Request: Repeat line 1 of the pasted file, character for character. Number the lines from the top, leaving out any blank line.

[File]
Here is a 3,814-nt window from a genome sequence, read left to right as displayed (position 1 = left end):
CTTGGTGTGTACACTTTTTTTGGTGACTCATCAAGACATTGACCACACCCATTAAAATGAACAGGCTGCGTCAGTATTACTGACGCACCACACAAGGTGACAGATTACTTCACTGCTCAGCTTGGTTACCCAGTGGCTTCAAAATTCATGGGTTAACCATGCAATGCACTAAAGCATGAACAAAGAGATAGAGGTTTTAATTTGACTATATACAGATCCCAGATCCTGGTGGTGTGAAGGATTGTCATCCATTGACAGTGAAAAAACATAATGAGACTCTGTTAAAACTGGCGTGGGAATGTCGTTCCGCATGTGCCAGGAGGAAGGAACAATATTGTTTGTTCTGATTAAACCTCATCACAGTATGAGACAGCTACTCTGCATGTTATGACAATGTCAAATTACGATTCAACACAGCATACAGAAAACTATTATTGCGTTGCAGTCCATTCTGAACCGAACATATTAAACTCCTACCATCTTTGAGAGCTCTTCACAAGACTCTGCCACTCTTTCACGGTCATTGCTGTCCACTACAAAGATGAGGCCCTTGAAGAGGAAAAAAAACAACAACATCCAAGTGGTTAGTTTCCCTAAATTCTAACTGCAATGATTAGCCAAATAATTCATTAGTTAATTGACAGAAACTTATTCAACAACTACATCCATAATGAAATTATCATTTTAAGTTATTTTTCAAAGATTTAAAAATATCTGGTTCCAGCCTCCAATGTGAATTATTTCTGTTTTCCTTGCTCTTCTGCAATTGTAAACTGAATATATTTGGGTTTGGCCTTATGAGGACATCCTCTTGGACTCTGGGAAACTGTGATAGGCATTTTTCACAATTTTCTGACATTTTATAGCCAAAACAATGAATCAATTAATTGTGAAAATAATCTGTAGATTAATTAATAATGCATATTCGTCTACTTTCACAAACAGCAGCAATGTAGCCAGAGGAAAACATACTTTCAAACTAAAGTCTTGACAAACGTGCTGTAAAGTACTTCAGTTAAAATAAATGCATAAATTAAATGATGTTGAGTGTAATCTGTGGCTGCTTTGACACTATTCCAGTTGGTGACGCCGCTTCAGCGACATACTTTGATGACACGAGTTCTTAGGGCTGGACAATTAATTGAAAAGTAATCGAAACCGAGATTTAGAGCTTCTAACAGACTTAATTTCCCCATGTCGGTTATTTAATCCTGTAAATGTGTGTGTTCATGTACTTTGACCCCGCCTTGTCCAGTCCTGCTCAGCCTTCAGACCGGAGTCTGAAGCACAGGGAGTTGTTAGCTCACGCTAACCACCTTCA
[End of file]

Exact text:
Here is a 3,814-nt window from a genome sequence, read left to right as displayed (position 1 = left end):